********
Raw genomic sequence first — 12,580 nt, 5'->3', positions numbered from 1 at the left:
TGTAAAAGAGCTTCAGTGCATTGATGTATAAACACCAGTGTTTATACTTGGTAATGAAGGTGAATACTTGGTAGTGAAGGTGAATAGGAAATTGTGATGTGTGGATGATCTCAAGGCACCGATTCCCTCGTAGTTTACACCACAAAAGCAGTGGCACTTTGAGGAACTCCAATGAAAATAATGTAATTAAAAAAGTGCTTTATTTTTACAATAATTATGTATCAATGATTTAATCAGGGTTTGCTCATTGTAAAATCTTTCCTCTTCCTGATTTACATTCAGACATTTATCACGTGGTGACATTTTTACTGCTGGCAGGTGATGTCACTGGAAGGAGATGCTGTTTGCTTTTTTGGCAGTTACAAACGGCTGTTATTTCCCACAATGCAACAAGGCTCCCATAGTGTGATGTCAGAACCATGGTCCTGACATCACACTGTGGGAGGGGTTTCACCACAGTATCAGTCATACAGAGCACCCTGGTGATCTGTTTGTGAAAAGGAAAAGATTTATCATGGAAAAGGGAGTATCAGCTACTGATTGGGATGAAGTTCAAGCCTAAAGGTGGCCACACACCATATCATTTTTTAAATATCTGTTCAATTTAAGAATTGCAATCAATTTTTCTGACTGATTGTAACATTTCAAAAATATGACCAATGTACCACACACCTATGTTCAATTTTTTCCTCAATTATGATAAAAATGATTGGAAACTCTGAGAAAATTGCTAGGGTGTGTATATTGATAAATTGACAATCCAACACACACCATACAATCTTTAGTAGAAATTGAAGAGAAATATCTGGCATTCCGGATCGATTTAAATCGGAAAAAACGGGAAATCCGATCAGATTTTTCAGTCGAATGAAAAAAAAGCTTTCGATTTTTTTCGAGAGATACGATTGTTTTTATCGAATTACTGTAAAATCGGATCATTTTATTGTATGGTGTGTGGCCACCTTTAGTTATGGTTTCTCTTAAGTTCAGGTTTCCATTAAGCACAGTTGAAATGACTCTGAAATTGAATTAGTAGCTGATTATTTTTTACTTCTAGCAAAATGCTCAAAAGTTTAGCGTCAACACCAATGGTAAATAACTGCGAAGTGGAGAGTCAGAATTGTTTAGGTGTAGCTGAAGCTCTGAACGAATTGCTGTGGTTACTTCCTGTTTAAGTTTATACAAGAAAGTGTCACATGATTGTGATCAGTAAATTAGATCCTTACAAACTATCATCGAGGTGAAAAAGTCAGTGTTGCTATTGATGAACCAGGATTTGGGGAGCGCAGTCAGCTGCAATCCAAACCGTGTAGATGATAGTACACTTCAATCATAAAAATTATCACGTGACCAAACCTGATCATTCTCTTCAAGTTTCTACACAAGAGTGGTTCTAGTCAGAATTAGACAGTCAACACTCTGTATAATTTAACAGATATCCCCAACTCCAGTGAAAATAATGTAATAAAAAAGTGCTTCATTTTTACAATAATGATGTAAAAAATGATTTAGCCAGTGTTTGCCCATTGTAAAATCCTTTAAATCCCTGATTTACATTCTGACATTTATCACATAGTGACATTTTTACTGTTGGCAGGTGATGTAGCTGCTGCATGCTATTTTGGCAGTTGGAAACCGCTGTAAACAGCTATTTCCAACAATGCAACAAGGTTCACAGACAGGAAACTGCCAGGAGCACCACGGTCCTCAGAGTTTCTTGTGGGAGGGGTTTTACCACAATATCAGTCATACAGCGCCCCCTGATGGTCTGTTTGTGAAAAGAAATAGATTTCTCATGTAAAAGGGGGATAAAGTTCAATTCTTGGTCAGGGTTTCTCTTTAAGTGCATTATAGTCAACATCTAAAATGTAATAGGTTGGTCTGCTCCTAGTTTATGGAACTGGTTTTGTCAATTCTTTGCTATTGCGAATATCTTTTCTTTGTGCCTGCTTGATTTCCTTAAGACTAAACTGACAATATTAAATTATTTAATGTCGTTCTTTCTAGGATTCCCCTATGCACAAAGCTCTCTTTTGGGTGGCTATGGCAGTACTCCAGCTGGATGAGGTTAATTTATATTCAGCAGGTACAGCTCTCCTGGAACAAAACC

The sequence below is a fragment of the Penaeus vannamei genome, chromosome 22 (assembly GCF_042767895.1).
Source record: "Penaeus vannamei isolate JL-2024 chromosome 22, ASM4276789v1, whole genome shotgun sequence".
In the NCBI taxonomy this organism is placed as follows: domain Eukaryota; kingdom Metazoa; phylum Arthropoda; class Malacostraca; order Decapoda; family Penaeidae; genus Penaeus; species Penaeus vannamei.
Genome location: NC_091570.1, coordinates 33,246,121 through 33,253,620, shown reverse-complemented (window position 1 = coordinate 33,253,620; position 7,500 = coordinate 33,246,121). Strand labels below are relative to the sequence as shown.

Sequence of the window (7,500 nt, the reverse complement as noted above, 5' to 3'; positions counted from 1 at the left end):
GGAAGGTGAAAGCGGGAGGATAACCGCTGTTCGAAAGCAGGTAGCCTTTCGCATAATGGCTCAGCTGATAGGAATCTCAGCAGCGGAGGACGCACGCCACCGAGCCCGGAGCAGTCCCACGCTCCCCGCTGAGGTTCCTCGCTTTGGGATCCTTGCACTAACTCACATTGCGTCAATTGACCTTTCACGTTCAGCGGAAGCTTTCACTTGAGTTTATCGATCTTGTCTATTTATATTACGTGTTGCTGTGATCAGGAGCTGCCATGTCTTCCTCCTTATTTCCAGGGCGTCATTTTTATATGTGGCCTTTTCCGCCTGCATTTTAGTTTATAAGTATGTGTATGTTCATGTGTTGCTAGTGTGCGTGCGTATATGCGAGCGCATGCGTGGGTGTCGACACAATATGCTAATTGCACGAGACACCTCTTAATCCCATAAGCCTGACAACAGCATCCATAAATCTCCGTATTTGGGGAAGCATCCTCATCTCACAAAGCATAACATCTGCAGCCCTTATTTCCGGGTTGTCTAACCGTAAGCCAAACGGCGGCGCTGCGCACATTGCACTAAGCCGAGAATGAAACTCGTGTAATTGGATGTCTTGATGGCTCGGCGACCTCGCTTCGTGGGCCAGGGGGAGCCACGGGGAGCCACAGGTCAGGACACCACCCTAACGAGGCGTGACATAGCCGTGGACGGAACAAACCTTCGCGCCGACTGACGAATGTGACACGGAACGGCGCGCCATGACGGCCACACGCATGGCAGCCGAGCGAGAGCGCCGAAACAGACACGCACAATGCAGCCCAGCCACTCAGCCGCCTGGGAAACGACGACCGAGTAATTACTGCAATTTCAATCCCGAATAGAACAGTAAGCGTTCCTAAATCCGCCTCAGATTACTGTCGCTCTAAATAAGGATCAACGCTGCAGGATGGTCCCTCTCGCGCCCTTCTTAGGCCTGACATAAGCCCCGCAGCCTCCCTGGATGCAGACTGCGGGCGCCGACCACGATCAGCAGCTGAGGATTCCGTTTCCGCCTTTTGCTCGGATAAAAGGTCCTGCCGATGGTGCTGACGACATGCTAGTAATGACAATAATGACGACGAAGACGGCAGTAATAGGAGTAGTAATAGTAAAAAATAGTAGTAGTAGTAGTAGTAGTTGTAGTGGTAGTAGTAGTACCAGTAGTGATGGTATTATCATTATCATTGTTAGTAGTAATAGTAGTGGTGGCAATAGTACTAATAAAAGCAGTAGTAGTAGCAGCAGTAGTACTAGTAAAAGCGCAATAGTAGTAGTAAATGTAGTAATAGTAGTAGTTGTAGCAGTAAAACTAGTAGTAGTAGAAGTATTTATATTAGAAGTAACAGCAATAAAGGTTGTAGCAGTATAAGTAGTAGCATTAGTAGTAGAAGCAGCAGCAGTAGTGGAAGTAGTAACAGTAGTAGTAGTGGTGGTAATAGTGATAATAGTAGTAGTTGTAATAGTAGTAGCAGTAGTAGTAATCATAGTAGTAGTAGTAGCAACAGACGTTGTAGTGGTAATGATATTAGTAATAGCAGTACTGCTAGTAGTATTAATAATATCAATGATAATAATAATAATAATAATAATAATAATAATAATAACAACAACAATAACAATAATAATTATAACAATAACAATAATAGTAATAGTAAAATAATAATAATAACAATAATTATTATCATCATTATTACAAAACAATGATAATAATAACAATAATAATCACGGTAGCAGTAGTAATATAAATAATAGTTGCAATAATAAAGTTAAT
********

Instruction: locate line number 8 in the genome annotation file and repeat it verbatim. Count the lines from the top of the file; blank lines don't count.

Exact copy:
GGAAGGTGAAAGCGGGAGGATAACCGCTGTTCGAAAGCAGGTAGCCTTTCGCATAATGGCTCAGCTGATAGGAATCTCAGCAGCGGAGGACGCACGCCACCGAGCCCGGAGCAGTCCCACGCTCCCCGCTGAGGTTCCTCGCTTTGGGATCCTTGCACTAACTCACATTGCGTCAATTGACCTTTCACGTTCAGCGGAAGCTTTCACTTGAGTTTATCGATCTTGTCTATTTATATTACGTGTTGCTGTGATCAGGAGCTGCCATGTCTTCCTCCTTATTTCCAGGGCGTCATTTTTATATGTGGCCTTTTCCGCCTGCATTTTAGTTTATAAGTATGTGTATGTTCATGTGTTGCTAGTGTGCGTGCGTATATGCGAGCGCATGCGTGGGTGTCGACACAATATGCTAATTGCACGAGACACCTCTTAATCCCATAAGCCTGACAACAGCATCCATAAATCTCCGTATTTGGGGAAGCATCCTCATCTCACAAAGCATAACATCTGCAGCCCTTATTTCCGGGTTGTCTAACCGTAAGCCAAACGGCGGCGCTGCGCACATTGCACTAAGCCGAGAATGAAACTCGTGTAATTGGATGTCTTGATGGCTCGGCGACCTCGCTTCGTGGGCCAGGGGGAGCCACGGGGAGCCACAGGTCAGGACACCACCCTAACGAGGCGTGACATAGCCGTGGACGGAACAAACCTTCGCGCCGACTGACGAATGTGACACGGAACGGCGCGCCATGACGGCCACACGCATGGCAGCCGAGCGAGAGCGCCGAAACAGACACGCACAATGCAGCCCAGCCACTCAGCCGCCTGGGAAACGACGACCGAGTAATTACTGCAATTTCAATCCCGAATAGAACAGTAAGCGTTCCTAAATCCGCCTCAGATTACTGTCGCTCTAAATAAGGATCAACGCTGCAGGATGGTCCCTCTCGCGCCCTTCTTAGGCCTGACATAAGCCCCGCAGCCTCCCTGGATGCAGACTGCGGGCGCCGACCACGATCAGCAGCTGAGGATTCCGTTTCCGCCTTTTGCTCGGATAAAAGGTCCTGCCGATGGTGCTGACGACATGCTAGTAATGACAATAATGACGACGAAGACGGCAGTAATAGGAGTAGTAATAGTAAAAAATAGTAGTAGTAGTAGTAGTAGTTGTAGTGGTAGTAGTAGTACCAGTAGTGATGGTATTATCATTATCATTGTTAGTAGTAATAGTAGTGGTGGCAATAGTACTAATAAAAGCAGTAGTAGTAGCAGCAGTAGTACTAGTAAAAGCGCAATAGTAGTAGTAAATGTAGTAATAGTAGTAGTTGTAGCAGTAAAACTAGTAGTAGTAGAAGTATTTATATTAGAAGTAACAGCAATAAAGGTTGTAGCAGTATAAGTAGTAGCATTAGTAGTAGAAGCAGCAGCAGTAGTGGAAGTAGTAACAGTAGTAGTAGTGGTGGTAATAGTGATAATAGTAGTAGTTGTAATAGTAGTAGCAGTAGTAGTAATCATAGTAGTAGTAGTAGCAACAGACGTTGTAGTGGTAATGATATTAGTAATAGCAGTACTGCTAGTAGTATTAATAATATCAATGATAATAATAATAATAATAATAATAATAATAATAATAACAACAACAATAACAATAATAATTATAACAATAACAATAATAGTAATAGTAAAATAATAATAATAACAATAATTATTATCATCATTATTACAAAACAATGATAATAATAACAATAATAATCACGGTAGCAGTAGTAATATAAATAATAGTTGCAATAATAAAGTTAAT